Penrith’s café culture is having a moment. The suburb on the outskirts of Sydney and at the foothill of the Blue Mountains isn’t really known for swish wine bars and hipster burger joints, but it seems the mood out West is changing.
The newest kid on the block has brought style and design to the forefront too—Percy Plunkett Café has been designed by Matt Woods, the man responsible for inner-city gems like Bloodwood, Rabbit Hole Organic Tea Bar, and Allegra Dining in SJB’s award-winning Casba building.
The new Penrith café has been built into a heritage cottage, which was once the home of the venue’s namesake, Percy Plunkett. After Percy there was a fire, a restoration, and most recently—a Thai restaurant. Matt and team wanted to maintain the beauty of the Gothic Revival era architecture, but to transform the brick home’s dark, uninviting, and pokey rooms into a contemporary café.
To honour the building’s past, but still cast it into the future, original and new elements have been mixed and matched throughout. Made up of a series of dining rooms, the central corridor has been reimagined as a conservatory—complete with clear roof, hanging pink flowers, a marbled kitchen pass, and encaustic tiles in soft olive green. Peeling off the corridor, rooms feature slight variations in surface finish and texture to give each an individual character. Cornices, ceiling roses, architraves and skirting’s have all been embellished as to add a little seriousness to more plain rooms.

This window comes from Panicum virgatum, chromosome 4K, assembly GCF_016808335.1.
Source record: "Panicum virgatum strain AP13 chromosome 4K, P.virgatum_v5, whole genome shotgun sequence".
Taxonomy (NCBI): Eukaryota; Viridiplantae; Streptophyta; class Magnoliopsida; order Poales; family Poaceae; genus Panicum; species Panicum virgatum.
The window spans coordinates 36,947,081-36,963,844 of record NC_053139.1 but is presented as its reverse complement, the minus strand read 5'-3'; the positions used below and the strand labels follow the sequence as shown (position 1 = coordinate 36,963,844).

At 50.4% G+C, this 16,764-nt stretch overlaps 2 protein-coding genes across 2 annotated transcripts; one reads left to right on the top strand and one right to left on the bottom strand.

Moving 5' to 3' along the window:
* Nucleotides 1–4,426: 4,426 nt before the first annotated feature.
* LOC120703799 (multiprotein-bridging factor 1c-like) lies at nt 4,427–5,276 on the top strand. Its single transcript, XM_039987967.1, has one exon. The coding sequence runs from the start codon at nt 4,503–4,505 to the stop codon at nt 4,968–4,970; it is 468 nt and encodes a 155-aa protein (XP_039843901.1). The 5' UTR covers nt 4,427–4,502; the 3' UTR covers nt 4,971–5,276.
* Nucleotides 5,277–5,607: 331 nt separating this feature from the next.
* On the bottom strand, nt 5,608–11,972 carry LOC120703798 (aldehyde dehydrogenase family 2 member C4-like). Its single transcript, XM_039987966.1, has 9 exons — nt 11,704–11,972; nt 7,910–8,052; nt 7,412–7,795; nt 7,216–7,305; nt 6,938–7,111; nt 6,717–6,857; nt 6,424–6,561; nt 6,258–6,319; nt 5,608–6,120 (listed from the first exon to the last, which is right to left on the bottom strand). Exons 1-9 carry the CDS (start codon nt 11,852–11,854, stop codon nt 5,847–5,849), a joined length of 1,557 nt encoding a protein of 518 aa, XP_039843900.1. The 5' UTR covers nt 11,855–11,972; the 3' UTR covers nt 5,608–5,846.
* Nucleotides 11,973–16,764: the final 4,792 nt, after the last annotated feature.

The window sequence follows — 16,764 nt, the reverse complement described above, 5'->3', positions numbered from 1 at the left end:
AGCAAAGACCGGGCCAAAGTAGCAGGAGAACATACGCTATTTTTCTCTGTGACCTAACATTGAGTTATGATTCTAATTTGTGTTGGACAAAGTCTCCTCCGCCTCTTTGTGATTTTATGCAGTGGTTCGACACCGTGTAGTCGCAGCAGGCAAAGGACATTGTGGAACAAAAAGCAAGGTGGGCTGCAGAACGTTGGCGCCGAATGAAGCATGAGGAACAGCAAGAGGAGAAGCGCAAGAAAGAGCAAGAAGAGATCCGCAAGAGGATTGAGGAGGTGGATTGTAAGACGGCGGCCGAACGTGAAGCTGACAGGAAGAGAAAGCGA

The project champions local design too: a perfect mix of Australian made and designed surfaces, furniture and lighting provided the contemporary edge, counterbalancing the more traditional architectural elements.